Speakers advocate cost-conscious approach

Kevin Kia, MD, discusses the importance of physicians making diagnosis and treatment decisions that are cost-effective.

Kevin Kia, MD, discusses the importance of physicians making diagnosis and treatment decisions that are cost-effective.

As the cost of medicine continues to escalate dramatically, physicians must take responsibility for how best to cost-effectively evaluate and treat patients.

During a Friday morning Focus Session, “Cost Conscious Dermatology,” presenters offered an in-depth look at the cost-to-benefit ratio for the evaluation and management of several common clinical scenarios.

“We don’t set the costs of MRIs and prescriptions, but everything that gets done in medicine ends up with our signatures. Depending on how judicious and self-conscious you are, you can make a big footprint if you spend a lot of money. Or you can approach the same problem with a smaller footprint,” said Kevin Kia, MD, forum director.

Dr. Kia, clinical assistant professor of dermatology at the University of Texas Southwestern Medical Center, Dallas, noted that rates of uninsured Americans have gone down since the Affordable Care Act (ACA) rolled out. While numbers change each month and about 15 percent of the U.S. population is currently uninsured, about 30 to 35 percent of people age 25 to 35 are uninsured.

A number of the ACA health insurance programs have “insane deductibles,” he said. Individuals who sign up for the lowest plan incur a $5,000 yearly deductible.

While Medicaid was expanded to include adults with incomes below the 133 percent of the poverty level, 24 states, including Texas, where Dr. Kia lives, have not expanded Medicaid.

The number of underinsured in the U.S. — individuals who spend more than 10 percent of their income on health care expenses — has been increasing, and those people are more likely to go without access to care.

The treatment of dermatitis, for example, can range from $24 to $445, depending on the 60g topical steroid used.

“I like tacrolimus. It is a great drug, and I anticipate the cost will go down. It’s great for a lot of inflammatory conditions, but if it’s going to be cost-effective it should not be your go-to medicine,” Dr. Kia said. “The only time I prescribe tacrolimus is if a patient is still breaking through regularly, or when I inherit a patient who has atrophy all over the place.”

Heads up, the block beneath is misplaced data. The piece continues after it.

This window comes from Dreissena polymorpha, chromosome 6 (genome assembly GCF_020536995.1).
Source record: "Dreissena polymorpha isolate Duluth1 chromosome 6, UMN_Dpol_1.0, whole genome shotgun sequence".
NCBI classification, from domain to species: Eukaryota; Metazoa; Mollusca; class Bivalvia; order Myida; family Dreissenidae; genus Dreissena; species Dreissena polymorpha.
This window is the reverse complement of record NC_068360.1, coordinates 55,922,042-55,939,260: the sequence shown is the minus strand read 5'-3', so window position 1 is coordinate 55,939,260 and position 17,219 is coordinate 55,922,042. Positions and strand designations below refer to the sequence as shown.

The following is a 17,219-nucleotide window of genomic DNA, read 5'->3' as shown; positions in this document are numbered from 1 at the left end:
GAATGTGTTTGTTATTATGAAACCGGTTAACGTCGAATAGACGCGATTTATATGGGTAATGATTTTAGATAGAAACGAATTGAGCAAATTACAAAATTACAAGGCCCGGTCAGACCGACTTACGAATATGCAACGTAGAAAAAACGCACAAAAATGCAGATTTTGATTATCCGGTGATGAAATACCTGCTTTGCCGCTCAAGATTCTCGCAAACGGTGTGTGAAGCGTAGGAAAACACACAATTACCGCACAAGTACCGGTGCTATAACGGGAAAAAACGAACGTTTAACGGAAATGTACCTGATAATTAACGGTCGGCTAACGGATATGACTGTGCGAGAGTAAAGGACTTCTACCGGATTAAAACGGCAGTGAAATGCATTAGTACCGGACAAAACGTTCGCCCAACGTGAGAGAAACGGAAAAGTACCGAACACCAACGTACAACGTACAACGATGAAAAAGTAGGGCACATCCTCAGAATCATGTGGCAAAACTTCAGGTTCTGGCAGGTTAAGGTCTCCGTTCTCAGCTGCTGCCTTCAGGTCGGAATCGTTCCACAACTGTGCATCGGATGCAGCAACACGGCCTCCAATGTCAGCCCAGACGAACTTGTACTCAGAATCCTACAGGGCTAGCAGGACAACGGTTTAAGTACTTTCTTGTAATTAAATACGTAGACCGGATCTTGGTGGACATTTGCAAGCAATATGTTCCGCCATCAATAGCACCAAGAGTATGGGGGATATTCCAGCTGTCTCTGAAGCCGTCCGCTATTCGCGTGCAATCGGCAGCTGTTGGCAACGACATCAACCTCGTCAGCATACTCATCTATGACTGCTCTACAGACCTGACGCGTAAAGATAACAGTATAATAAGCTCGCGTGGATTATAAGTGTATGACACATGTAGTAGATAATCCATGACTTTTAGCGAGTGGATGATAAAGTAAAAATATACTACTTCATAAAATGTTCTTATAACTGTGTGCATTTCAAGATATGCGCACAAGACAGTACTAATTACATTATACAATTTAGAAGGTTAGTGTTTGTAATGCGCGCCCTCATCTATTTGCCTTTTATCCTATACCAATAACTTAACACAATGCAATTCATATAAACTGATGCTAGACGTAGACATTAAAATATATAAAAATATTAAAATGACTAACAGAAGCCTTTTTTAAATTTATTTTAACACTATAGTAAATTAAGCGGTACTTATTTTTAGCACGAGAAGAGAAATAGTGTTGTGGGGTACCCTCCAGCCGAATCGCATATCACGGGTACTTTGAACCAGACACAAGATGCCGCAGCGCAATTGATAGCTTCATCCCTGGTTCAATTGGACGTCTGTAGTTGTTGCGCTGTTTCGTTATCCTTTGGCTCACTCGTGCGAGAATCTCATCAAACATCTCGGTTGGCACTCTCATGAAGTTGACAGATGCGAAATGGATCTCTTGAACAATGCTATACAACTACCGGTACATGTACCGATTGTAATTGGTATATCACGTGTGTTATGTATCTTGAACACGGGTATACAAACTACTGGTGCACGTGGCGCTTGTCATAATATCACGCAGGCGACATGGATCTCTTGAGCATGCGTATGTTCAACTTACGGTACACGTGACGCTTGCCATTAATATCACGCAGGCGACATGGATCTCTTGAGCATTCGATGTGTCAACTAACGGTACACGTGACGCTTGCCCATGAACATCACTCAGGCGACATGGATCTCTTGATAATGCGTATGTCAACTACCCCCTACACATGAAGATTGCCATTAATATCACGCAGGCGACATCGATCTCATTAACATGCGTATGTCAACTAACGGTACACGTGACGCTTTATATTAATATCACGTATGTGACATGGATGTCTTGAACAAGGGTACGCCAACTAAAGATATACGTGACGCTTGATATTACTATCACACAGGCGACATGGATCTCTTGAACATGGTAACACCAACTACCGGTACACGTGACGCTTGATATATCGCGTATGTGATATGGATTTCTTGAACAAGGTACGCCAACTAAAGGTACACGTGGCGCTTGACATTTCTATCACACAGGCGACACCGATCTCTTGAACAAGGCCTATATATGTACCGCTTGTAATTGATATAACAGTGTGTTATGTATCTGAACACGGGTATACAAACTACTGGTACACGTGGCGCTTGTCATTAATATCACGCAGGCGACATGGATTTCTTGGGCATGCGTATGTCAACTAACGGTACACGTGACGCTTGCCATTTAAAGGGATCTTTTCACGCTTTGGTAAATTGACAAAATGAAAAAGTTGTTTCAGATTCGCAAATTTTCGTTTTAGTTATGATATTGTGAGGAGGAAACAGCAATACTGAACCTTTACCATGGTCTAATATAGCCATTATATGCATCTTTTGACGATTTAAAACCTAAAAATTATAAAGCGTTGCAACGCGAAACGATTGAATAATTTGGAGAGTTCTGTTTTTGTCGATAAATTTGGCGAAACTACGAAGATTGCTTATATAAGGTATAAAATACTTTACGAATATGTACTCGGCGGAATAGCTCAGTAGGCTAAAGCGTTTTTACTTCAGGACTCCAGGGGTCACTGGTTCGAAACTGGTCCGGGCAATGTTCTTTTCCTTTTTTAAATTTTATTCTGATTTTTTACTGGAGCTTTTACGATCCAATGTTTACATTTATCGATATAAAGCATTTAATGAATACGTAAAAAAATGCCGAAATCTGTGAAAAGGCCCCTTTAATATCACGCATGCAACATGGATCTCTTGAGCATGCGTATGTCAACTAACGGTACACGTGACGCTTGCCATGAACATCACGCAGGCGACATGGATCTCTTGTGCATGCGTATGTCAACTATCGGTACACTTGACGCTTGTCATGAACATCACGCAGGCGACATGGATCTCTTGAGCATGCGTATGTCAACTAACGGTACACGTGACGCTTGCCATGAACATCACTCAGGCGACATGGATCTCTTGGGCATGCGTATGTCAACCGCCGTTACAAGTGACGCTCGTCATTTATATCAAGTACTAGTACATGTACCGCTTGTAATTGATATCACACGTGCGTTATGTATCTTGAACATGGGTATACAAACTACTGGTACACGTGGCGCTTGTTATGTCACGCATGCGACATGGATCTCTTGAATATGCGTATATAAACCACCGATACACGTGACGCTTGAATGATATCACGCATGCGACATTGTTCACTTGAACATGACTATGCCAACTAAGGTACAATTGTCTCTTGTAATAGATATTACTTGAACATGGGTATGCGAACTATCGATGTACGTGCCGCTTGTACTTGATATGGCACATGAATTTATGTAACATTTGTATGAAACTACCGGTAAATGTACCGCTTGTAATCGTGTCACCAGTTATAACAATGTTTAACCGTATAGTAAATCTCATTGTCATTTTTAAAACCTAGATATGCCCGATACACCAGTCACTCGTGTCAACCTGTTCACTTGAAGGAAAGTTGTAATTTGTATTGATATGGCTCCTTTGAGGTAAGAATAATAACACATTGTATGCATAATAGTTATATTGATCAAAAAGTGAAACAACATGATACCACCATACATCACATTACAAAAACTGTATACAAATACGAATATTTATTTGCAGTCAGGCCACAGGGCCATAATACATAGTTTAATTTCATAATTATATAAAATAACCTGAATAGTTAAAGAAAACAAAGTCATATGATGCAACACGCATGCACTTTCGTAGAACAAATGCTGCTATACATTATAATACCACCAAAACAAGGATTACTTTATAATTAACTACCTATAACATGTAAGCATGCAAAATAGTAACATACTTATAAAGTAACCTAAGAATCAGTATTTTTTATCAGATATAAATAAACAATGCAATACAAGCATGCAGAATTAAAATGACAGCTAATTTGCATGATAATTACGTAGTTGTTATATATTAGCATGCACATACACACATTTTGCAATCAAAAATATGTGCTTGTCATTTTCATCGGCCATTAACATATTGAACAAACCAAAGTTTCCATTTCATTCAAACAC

Ade Adamson, MD, MPP, a resident at the University of Texas Southwestern Medical Center, looked at several options beyond Mohs for the treatment of basal cell carcinoma.

“A lot of times we’re geared toward Mohs with skin cancers on the head and neck, but there are a lot of ways that we can treat these skin cancers,” Dr. Adamson said.

He pointed to data showing the long-term, five-year cure rates for primary BCC by treatment modality, which are: surgical excision, 91 to 95 percent; electrodessication and curettage (EDC), 74 to 92 percent; radiation, 91 percent; cryotherapy, 93 percent; all non-Mohs modalities, 91 percent; and Mohs surgery, 99 percent.

At Southwestern Medical Center, the costs for a 50-year old man with a skin cancer on his forehead are: Mohs with subsequent stages and intermediate repair, $854; imiquimod for six and 12 weeks, $814 and $1,628; respectively; 5-Fluorouracil 12 weeks, $750; excision with intermediate repair and pathology, $504; and EDC, $208. Not included in these charges are the costs of physician visits, associated management of treatment reactions, and recurrence.

“Health care costs are rising, and reform is eventually going to come,” Dr. Kia said. “We all want to do the best for our patients, but often the gold standard of care is expensive. If you make small adjustments you will have a huge impact over the course of a year.”

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